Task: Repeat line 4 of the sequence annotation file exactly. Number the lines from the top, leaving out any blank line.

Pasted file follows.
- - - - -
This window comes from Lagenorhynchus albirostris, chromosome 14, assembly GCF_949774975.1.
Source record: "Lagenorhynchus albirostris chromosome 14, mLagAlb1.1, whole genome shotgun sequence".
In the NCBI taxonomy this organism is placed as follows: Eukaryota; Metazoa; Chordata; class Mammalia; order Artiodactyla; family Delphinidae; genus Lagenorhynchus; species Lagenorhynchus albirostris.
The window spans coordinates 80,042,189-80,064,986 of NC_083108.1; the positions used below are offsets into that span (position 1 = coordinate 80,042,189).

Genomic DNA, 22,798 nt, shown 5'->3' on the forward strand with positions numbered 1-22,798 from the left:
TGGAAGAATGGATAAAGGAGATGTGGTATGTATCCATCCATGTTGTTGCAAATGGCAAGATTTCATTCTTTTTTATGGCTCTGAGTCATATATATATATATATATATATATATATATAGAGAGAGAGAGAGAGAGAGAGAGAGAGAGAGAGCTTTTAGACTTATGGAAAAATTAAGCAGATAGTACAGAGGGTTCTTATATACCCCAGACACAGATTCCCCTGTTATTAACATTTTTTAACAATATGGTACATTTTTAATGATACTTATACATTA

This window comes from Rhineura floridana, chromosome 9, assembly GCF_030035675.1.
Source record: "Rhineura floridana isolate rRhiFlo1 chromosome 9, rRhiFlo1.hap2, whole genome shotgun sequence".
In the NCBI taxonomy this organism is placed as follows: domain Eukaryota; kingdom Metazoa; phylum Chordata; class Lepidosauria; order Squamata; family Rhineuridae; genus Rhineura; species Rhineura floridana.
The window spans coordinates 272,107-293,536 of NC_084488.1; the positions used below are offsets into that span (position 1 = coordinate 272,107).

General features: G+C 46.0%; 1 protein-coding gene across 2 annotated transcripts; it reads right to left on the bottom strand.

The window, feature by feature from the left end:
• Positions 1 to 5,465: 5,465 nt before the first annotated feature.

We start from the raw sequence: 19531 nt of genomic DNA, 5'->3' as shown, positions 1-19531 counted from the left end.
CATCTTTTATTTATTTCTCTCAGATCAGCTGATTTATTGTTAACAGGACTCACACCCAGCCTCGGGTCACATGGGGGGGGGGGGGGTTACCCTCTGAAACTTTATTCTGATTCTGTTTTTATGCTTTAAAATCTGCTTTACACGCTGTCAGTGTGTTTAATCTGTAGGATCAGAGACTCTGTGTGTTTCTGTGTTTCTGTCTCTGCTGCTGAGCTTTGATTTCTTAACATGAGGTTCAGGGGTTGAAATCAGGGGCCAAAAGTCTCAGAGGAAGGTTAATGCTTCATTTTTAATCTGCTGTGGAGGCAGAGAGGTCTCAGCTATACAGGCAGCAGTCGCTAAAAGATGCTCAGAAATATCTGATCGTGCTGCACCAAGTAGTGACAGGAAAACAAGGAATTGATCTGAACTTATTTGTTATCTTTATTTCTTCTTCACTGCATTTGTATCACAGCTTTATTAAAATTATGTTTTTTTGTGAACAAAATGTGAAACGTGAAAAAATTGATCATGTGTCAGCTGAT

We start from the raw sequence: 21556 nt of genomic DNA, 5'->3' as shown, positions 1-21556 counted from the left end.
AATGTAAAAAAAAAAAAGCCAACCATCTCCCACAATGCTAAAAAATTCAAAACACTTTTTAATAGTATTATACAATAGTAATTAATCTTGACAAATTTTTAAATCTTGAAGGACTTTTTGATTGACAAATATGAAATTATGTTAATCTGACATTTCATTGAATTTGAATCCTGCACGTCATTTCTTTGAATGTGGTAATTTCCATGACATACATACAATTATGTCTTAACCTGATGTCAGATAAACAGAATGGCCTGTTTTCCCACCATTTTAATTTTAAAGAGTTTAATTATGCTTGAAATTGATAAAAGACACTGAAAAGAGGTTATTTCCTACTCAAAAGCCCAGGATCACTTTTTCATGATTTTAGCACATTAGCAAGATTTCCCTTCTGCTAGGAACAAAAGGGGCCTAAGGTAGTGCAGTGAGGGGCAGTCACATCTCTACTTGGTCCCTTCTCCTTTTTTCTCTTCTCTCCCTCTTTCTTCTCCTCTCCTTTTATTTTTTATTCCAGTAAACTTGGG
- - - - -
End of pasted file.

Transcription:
The window spans coordinates 80,042,189-80,064,986 of NC_083108.1; the positions used below are offsets into that span (position 1 = coordinate 80,042,189).